Slator: Do your vendors price translation and localization and can you give us a ballpark figure for PFIGS and Southeast Asian languages?
MK: While you sometimes see ballpark figures per word for translation, they do vary a lot, and for us, we usually prefer to look at projects from a big picture point of view, where translation work in our view is a part of the bigger project and is part of the overall cost. We then agree with the translator partner for a suitable package that works well for everybody.
Slator: What are your thoughts on crowdsourcing translation through communities via SaaS platforms? Have you ever used this approach?
MK: We haven’t used this approach, but it is definitely an interesting and growing idea, and gives great opportunities for many people to also earn extra doing the translations. I think it will definitely also make it a lot easier and faster for many people to get translation work done.
As with any translation approach, there needs to be a good level of trust established between the translator and the one commissioning the work, and it seems that the crowdsourcing platforms have been making interesting moves in addressing this as well.
Slator: Beyond the specs of the technology you use, are you using style guides for your translation efforts and would you consider your process as “transcreation?”
MK: To some extent, all translation work is always a transcreation, and usually it is indeed more important to primarily translate the message and the meaning rather than being very strict to do a word-by-word translation that would sound awkward when translated anyway.
So in a way, I would say flexibility is a requirement for a good translation, but if taken too far without any controls in place, the translator might unintentionally change the message and content, which also easily happens. Which goes back to establishing the trust with the translator so that you will know that they do the work well and in the manner in which you would want it.
Slator: What significant challenges in translation have you encountered when developing a multilingual app?
MK: As with any case in project management, it is important that people communicate and coordinate well, understand each other and have the relevant information that they need to do their work.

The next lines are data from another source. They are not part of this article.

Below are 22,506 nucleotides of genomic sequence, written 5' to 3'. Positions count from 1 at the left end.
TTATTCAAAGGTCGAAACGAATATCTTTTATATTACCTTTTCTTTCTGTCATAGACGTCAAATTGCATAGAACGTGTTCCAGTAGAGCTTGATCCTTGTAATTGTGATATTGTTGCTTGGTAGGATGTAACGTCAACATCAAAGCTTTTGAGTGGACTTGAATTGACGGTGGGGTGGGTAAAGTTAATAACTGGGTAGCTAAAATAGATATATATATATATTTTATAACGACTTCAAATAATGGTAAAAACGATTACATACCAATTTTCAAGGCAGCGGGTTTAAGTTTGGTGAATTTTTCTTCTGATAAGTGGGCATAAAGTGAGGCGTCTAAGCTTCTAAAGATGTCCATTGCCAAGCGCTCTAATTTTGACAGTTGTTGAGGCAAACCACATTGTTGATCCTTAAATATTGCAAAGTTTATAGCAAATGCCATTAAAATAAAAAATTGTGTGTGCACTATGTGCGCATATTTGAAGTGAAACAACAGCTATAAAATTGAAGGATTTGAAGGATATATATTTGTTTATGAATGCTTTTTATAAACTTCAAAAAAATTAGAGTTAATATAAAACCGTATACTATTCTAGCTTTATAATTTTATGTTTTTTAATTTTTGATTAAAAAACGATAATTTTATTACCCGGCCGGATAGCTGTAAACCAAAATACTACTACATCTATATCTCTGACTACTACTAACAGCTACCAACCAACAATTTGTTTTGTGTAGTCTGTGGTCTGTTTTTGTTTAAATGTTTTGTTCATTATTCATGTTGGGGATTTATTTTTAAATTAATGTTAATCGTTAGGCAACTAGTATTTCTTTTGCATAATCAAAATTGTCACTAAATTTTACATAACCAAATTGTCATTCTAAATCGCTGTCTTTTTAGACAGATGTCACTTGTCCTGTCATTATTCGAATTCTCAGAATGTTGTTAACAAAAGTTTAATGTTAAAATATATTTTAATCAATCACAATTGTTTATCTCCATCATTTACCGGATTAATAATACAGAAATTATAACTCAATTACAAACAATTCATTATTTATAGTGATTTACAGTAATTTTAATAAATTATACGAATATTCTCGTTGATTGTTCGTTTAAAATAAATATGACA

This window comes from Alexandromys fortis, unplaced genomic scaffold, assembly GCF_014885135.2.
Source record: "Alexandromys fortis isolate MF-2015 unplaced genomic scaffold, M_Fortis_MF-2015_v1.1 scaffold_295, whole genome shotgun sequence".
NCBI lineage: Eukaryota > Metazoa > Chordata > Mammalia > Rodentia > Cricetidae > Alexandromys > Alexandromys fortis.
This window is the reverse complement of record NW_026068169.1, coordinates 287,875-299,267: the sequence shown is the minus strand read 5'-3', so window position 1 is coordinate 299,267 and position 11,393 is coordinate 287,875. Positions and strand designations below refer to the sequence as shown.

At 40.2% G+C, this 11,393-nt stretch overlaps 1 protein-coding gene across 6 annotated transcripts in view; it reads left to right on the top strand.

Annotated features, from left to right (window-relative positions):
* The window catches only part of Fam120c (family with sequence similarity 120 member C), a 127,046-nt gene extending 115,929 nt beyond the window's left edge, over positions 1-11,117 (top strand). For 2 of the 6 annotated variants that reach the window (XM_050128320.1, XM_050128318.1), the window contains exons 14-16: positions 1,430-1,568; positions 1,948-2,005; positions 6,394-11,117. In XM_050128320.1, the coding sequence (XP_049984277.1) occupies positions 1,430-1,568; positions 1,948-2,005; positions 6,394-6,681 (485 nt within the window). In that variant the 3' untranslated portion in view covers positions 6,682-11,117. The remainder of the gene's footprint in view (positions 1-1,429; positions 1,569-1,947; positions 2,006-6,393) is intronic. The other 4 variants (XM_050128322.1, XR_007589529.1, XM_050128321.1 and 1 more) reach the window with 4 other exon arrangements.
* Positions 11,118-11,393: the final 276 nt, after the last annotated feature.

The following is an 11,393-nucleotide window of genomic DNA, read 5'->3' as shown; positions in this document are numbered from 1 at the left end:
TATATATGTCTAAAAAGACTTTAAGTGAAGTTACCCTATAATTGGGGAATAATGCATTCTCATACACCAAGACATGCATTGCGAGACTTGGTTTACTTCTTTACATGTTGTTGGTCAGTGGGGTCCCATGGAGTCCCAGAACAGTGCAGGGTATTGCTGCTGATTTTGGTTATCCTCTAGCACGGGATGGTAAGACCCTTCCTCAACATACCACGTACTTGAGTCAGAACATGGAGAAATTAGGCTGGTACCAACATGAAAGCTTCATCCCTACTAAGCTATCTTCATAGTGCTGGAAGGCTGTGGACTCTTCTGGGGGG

I remember a time when we were developing a mobile game to be launched particularly in the Japanese market. The artist developing the graphical assets, which were specifically being targeted to the Japanese audience, was actually a Singaporean physically situated in Italy, coordinating with another partner in Singapore, myself in the Philippines and then one of us on the ground in Japan. Because of the complexity of the arrangement, the coordination was kind of difficult and made it challenging for us to make timely progress.
Translation and Localization Results
Slator: Can you tell us about any notable apps Eqela developed where translation and localization played a major role in their success?
MK: The game I mentioned earlier was one, obviously. Actually many games that we have developed over the years have had a substantial amount of both cultural and linguistic localization involved, and it has contributed a lot to their performance in specific markets. Most of the business applications we have been involved in have been (and probably continue to be) primarily in English, regardless of the country, due to the international nature of the companies involved. With certain projects for smaller, more local businesses, translation requirements have been more important.
Slator: How do your clients approach translation and/or localization? Is it a must for them or do you usually have to explain their value first before you get their buy-in?
MK: In the beginning of the project it is a notable discussion point if the target market and audience are such that they require translation and cultural customization for the project to be successful. Otherwise it would rather be discussed later upon expansion.
Slator: How are translation and localization shaping the mobile apps industry?
MK: As mentioned earlier, localization is definitely a must-have and it has always been a must-have, and the new solutions and approaches to getting the work done are definitely changing the industry in interesting ways. As the industry continues to grow further, so will the requirements for translation, and that continue to provide more opportunities for everyone involved in the value chain.